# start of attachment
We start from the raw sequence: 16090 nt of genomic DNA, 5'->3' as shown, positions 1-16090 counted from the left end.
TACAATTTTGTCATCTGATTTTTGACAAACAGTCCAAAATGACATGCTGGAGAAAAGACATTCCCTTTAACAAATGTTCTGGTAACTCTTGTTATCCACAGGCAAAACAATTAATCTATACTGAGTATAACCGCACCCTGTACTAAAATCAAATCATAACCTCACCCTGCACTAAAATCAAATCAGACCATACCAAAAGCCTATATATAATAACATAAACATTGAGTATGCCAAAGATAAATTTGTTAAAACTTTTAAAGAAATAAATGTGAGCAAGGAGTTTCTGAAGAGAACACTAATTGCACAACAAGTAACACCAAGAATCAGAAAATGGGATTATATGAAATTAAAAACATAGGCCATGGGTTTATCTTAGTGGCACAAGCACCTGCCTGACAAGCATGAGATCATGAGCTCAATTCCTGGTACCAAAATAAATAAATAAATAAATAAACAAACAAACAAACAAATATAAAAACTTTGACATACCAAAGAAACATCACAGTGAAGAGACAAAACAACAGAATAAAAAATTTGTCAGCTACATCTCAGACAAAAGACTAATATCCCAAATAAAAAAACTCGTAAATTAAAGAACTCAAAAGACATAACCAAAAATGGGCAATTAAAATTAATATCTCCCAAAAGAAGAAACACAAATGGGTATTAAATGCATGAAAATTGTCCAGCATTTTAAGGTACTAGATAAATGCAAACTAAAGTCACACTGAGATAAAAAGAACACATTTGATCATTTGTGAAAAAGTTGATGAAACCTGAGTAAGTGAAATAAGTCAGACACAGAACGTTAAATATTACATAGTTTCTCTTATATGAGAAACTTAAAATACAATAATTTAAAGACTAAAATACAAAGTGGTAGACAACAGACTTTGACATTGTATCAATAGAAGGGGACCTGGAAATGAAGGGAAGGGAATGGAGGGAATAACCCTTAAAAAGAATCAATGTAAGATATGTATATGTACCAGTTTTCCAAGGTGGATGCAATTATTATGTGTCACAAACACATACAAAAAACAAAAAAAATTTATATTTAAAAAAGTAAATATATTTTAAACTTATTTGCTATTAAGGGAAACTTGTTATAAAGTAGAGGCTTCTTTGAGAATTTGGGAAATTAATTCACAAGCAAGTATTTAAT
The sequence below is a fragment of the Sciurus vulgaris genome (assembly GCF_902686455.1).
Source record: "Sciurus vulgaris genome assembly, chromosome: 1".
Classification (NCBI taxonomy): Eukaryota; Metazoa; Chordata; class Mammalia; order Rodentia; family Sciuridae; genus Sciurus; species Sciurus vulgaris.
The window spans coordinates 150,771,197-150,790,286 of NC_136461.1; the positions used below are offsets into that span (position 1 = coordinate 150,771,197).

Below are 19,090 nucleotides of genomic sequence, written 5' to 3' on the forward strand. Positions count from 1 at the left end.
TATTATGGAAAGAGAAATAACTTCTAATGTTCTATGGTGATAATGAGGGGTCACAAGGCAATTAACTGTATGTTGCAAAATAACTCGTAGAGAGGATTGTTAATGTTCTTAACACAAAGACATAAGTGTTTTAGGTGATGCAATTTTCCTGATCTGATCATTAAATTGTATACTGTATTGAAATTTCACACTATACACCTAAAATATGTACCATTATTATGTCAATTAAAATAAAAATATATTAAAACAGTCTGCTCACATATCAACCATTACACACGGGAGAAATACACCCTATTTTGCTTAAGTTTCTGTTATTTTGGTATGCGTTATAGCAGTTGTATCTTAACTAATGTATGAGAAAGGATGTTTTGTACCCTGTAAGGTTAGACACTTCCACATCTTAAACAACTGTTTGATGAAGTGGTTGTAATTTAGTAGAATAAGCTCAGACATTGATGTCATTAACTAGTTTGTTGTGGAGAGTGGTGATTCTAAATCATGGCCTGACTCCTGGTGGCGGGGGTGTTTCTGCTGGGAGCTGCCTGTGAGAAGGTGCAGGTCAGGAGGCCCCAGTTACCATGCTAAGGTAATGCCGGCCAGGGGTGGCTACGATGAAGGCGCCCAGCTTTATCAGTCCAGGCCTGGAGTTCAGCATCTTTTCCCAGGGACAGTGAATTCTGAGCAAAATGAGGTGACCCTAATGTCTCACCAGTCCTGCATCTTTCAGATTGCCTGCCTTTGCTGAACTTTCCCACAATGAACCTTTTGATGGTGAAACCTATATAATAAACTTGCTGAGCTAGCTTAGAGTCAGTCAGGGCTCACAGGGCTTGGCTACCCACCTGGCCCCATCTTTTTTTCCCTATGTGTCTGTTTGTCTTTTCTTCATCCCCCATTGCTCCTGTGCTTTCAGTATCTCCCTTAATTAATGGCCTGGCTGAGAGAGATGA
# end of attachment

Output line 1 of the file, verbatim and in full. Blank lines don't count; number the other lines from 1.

We start from the raw sequence: 16090 nt of genomic DNA, 5'->3' as shown, positions 1-16090 counted from the left end.